The shape of the scapula is apparently not dissimilar to the condition seen in Macrocnemus or Tanystropheus (e.g., Peyer, Reference Peyer1937; Wild, Reference Wild1973; Nosotti, Reference Nosotti2007).
On first inspection it appears that there are only two phalanges in digit V of the left manus, but a combination of a potentially very short second phalanx together with a thin calcite vein running through the more distally preserved part of the digit, introduces considerable uncertainty. Firstly, there is a distinct swelling on the section of bone distal to the fifth metacarpal. This is best explained by assuming that the swelling represents an articulation, and that the bone actually represents two phalanges partially overlapping each other, with the second one being relatively short in comparison with the other digits. In this case, the apparent ungual phalanx would be unusually long by comparison with the unguals of the other four digits. It is therefore possible that the narrow calcite vein actually obscures an articulation between separate phalanges. If both of these interpretations are correct, then Pectodens possessed four phalanges on the fifth digit. An alternative view is that there is a matrix-filled break in the second phalanx (just adjacent to the calcite vein), which gives the impression of an articulation. In this case then there are just three phalanges—a condition that is widespread within protorosaurs.
Somewhat unusually, metatarsal V is long and slender and exhibits no indication of an offset head (or “hooked” shape) as seen in Tanystropheus (e.g., Wild, Reference Wild1973; Nosotti, Reference Nosotti2007).
A new, small terrestrial tetrapod is described from the Middle Triassic of Yunnan, China. Pectodens zhenyuensis n. gen. n. sp. bears very characteristic elongate teeth forming a comb-like marginal dentition. The elongate cervicals of Pectodens zhenyuensis n. gen. n. sp. with low neural spines together with the morphology of the cervical ribs are features consistent with protorosaurs, such as Macrocnemus. However, the imperforate puboischiadic plate, simple rounded proximal tarsals, and a straight 5th metatarsal are primitive characteristics. A key protorosaurian character is the long neck with elongated cervical ribs that typically extend across intervertebral articulations. It was mostly on the basis of these characters that Dinocephalosaurus from the Middle Triassic of China was referred to the protorosaurs (Li, Reference Li2003). Another long-necked form, Fuyuansaurus, also exhibits certain affinities with protorosaurs, in particular the tanystropheids (Fraser et al., Reference Fraser, Li and Rieppel2013). Yet both taxa also display characters that are inconsistent with at least the tanystropheids. Unlike tanystropheids, but in common with Protorosaurus (personal observation, N.C. Fraser, Reference Fraser, Li and Rieppel2013), both lack a thyroid fenestra in the pelvis.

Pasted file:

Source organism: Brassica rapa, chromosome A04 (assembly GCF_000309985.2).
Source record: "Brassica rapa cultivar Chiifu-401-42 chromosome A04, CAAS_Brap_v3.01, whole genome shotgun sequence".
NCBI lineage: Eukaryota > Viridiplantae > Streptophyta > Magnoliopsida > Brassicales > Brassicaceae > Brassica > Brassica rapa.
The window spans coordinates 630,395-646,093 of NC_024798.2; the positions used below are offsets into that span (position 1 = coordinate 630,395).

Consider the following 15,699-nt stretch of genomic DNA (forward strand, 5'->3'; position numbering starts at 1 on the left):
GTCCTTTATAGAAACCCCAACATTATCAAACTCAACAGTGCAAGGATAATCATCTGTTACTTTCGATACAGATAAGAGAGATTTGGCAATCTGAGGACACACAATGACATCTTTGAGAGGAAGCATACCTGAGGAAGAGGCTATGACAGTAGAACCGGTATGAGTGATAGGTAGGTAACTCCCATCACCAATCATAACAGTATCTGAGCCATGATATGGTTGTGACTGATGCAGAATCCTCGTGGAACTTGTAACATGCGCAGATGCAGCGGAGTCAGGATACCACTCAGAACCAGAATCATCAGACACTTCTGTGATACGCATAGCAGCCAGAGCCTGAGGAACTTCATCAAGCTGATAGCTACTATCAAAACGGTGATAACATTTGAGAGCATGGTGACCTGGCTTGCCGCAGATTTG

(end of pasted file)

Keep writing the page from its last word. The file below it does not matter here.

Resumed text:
The Middle Triassic vertebrate faunas of southern China are largely dominated by marine reptiles and fishes, but occasional terrestrial components (e.g., Macrocnemus fuyuanensis) are recovered from localities in the Zhuganpo Member of the Falang Formation (Li et al., Reference Li, Zhao and Wang2007; Jiang et al. Reference Jiang, Rieppel, Fraser, Motani, Hao, Tintori, Sun and Sun2011). Likewise, Pectodens zhenyuensis n. gen. n. sp. exhibits no adaptations for an aquatic lifestyle; instead the long, slender limbs with pronounced articular ends, and elongate digits together with the claw-like distal phalanges speak to an entirely terrestrial existence. No fully terrestrial vertebrates have been documented previously from the Panxian-Luoping Fauna, although the archosaur Qianosuchus mixtus exhibits a combination of terrestrial and aquatic characteristics (Li et al., Reference Li, Wu, Cheng, Sato and Wang2006). Pectodens is therefore the first fully terrestrial reptile reported from the Guanling Formation. The occurrence of terrestrial reptiles such as Macrocnemus and Pectodens are indicative of the proximity of the ancient coastline at the localities where they occur.
This work was supported from a special grant for fossil excavation and preparation by the Chinese Academy of Sciences. We especially thank Z. Li for his assistance in collecting the new specimen. We are grateful to H. Zhou for preparation of the specimen, W. Gao for photography, and W. Yu for the drawings. NCF acknowledges the European Union SYNTHESYS fund for travel support. He also thanks U. Göhlich (Natural History Museum Vienna), D. Schwarz-Wings (Museum für Naturkunde Berlin), and M. Farrell and K. Hussey (Hunterian Museum, Royal College of Surgeons England) for access to Protorosaurus material in their care. Anonymous reviewers provided helpful comments on an earlier version of the manuscript, which was handled by editors B. Hunda and D. Varricchio.